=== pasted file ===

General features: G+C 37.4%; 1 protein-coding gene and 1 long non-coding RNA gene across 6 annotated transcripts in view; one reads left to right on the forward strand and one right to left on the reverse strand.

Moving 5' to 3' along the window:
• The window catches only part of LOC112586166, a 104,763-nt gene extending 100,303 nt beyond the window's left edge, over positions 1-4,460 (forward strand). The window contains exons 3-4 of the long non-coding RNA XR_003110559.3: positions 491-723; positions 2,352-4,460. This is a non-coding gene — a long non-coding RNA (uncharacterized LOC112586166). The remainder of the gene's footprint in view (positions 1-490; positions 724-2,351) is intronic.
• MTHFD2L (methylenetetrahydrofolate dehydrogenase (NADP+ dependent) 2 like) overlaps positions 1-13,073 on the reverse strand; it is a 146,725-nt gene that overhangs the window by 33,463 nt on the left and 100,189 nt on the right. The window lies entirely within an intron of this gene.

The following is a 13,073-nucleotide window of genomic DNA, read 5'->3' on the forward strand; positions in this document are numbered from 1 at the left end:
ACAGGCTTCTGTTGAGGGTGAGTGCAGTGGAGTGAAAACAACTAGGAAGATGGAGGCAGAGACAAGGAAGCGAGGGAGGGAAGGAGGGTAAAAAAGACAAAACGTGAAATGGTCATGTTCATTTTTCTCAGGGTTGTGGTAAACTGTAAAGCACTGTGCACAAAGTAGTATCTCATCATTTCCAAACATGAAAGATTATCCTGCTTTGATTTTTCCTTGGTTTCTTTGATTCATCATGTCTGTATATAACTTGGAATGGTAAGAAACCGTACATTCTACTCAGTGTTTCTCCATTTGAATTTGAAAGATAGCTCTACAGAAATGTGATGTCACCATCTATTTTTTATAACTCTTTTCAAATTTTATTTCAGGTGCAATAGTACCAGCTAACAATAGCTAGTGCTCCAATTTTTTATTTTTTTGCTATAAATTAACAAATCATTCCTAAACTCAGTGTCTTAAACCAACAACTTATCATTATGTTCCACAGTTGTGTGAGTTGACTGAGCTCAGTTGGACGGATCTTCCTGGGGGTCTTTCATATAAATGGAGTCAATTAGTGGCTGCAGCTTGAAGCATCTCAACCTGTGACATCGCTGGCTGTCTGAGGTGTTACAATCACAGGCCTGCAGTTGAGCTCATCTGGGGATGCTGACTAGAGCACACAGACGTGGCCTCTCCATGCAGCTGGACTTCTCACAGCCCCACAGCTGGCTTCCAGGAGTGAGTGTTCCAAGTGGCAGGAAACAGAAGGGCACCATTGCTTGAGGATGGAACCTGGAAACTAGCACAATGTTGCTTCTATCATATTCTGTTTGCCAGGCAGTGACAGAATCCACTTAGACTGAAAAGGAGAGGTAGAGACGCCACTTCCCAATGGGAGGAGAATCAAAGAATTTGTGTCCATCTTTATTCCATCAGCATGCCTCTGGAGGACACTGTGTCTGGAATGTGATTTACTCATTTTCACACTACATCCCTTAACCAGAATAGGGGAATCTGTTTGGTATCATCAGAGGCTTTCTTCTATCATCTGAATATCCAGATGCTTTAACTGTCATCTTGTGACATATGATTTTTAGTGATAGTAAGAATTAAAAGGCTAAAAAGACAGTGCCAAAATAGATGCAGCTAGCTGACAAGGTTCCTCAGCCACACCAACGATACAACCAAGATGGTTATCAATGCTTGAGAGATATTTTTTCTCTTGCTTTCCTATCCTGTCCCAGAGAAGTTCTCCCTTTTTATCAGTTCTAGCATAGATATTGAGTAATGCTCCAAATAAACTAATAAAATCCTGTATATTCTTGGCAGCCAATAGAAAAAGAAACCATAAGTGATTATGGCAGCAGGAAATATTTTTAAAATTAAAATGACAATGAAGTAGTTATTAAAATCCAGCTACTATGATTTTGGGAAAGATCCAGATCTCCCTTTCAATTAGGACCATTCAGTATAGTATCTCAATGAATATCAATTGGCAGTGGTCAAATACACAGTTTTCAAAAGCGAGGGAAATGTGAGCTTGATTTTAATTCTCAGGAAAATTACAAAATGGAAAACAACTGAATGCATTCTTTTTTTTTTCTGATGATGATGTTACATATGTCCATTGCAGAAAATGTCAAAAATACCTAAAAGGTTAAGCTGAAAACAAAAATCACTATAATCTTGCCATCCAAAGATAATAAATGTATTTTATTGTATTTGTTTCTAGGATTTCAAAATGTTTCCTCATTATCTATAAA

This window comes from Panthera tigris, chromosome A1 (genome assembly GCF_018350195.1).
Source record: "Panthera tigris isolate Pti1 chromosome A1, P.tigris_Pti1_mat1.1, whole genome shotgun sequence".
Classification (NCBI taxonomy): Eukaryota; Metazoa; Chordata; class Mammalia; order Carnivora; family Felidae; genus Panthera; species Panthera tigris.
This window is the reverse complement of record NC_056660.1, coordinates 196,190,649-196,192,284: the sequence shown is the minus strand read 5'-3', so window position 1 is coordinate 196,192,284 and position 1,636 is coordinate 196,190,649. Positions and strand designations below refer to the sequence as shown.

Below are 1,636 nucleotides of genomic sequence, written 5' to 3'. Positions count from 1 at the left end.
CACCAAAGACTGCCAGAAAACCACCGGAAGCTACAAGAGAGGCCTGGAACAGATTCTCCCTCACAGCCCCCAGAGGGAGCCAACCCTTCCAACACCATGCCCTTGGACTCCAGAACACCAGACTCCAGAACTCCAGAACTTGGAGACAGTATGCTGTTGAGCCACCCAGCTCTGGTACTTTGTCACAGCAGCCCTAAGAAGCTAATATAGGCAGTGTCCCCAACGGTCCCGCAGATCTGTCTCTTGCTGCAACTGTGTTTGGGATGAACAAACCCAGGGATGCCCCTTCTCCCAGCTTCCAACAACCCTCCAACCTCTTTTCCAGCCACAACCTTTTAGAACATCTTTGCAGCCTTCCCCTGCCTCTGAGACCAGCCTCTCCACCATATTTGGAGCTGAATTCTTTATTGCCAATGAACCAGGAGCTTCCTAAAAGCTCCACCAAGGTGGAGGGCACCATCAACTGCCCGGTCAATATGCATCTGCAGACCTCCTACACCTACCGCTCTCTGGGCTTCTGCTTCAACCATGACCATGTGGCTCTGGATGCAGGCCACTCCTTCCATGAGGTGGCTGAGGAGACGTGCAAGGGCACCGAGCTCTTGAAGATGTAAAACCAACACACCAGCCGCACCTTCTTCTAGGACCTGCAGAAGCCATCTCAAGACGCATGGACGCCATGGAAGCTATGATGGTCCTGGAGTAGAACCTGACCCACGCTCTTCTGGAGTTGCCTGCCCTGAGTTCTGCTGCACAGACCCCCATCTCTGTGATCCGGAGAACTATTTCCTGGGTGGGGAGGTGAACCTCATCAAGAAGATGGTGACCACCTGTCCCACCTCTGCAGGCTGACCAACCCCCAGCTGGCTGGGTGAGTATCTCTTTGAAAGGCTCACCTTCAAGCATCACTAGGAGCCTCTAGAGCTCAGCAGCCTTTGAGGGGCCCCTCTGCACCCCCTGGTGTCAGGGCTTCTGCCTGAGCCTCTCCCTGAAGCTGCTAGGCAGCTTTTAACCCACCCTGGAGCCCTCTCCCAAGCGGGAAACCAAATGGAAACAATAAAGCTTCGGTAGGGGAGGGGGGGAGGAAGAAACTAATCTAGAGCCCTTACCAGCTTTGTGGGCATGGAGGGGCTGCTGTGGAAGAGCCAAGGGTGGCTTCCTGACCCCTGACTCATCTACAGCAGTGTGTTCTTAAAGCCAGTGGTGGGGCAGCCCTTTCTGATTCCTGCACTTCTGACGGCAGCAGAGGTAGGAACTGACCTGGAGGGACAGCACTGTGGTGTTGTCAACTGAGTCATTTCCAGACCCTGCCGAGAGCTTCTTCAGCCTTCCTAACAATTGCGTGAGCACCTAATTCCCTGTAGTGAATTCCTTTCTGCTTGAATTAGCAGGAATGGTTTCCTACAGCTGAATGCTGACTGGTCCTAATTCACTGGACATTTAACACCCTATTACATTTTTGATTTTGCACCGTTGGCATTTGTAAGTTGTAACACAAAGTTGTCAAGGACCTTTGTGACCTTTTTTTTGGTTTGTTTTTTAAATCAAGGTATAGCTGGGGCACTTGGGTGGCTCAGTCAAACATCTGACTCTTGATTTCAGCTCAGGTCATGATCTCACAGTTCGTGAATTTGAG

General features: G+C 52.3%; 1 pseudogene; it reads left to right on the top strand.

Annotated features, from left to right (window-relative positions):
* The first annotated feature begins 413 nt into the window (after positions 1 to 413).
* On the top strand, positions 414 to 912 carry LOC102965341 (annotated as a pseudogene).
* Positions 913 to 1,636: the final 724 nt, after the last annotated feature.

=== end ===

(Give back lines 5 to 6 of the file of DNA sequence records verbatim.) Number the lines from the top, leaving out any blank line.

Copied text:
The following is a 13,073-nucleotide window of genomic DNA, read 5'->3' on the forward strand; positions in this document are numbered from 1 at the left end:
ACAGGCTTCTGTTGAGGGTGAGTGCAGTGGAGTGAAAACAACTAGGAAGATGGAGGCAGAGACAAGGAAGCGAGGGAGGGAAGGAGGGTAAAAAAGACAAAACGTGAAATGGTCATGTTCATTTTTCTCAGGGTTGTGGTAAACTGTAAAGCACTGTGCACAAAGTAGTATCTCATCATTTCCAAACATGAAAGATTATCCTGCTTTGATTTTTCCTTGGTTTCTTTGATTCATCATGTCTGTATATAACTTGGAATGGTAAGAAACCGTACATTCTACTCAGTGTTTCTCCATTTGAATTTGAAAGATAGCTCTACAGAAATGTGATGTCACCATCTATTTTTTATAACTCTTTTCAAATTTTATTTCAGGTGCAATAGTACCAGCTAACAATAGCTAGTGCTCCAATTTTTTATTTTTTTGCTATAAATTAACAAATCATTCCTAAACTCAGTGTCTTAAACCAACAACTTATCATTATGTTCCACAGTTGTGTGAGTTGACTGAGCTCAGTTGGACGGATCTTCCTGGGGGTCTTTCATATAAATGGAGTCAATTAGTGGCTGCAGCTTGAAGCATCTCAACCTGTGACATCGCTGGCTGTCTGAGGTGTTACAATCACAGGCCTGCAGTTGAGCTCATCTGGGGATGCTGACTAGAGCACACAGACGTGGCCTCTCCATGCAGCTGGACTTCTCACAGCCCCACAGCTGGCTTCCAGGAGTGAGTGTTCCAAGTGGCAGGAAACAGAAGGGCACCATTGCTTGAGGATGGAACCTGGAAACTAGCACAATGTTGCTTCTATCATATTCTGTTTGCCAGGCAGTGACAGAATCCACTTAGACTGAAAAGGAGAGGTAGAGACGCCACTTCCCAATGGGAGGAGAATCAAAGAATTTGTGTCCATCTTTATTCCATCAGCATGCCTCTGGAGGACACTGTGTCTGGAATGTGATTTACTCATTTTCACACTACATCCCTTAACCAGAATAGGGGAATCTGTTTGGTATCATCAGAGGCTTTCTTCTATCATCTGAATATCCAGATGCTTTAACTGTCATCTTGTGACATATGATTTTTAGTGATAGTAAGAATTAAAAGGCTAAAAAGACAGTGCCAAAATAGATGCAGCTAGCTGACAAGGTTCCTCAGCCACACCAACGATACAACCAAGATGGTTATCAATGCTTGAGAGATATTTTTTCTCTTGCTTTCCTATCCTGTCCCAGAGAAGTTCTCCCTTTTTATCAGTTCTAGCATAGATATTGAGTAATGCTCCAAATAAACTAATAAAATCCTGTATATTCTTGGCAGCCAATAGAAAAAGAAACCATAAGTGATTATGGCAGCAGGAAATATTTTTAAAATTAAAATGACAATGAAGTAGTTATTAAAATCCAGCTACTATGATTTTGGGAAAGATCCAGATCTCCCTTTCAATTAGGACCATTCAGTATAGTATCTCAATGAATATCAATTGGCAGTGGTCAAATACACAGTTTTCAAAAGCGAGGGAAATGTGAGCTTGATTTTAATTCTCAGGAAAATTACAAAATGGAAAACAACTGAATGCATTCTTTTTTTTTTCTGATGATGATGTTACATATGTCCATTGCAGAAAATGTCAAAAATACCTAAAAGGTTAAGCTGAAAACAAAAATCACTATAATCTTGCCATCCAAAGATAATAAATGTATTTTATTGTATTTGTTTCTAGGATTTCAAAATGTTTCCTCATTATCTATAAA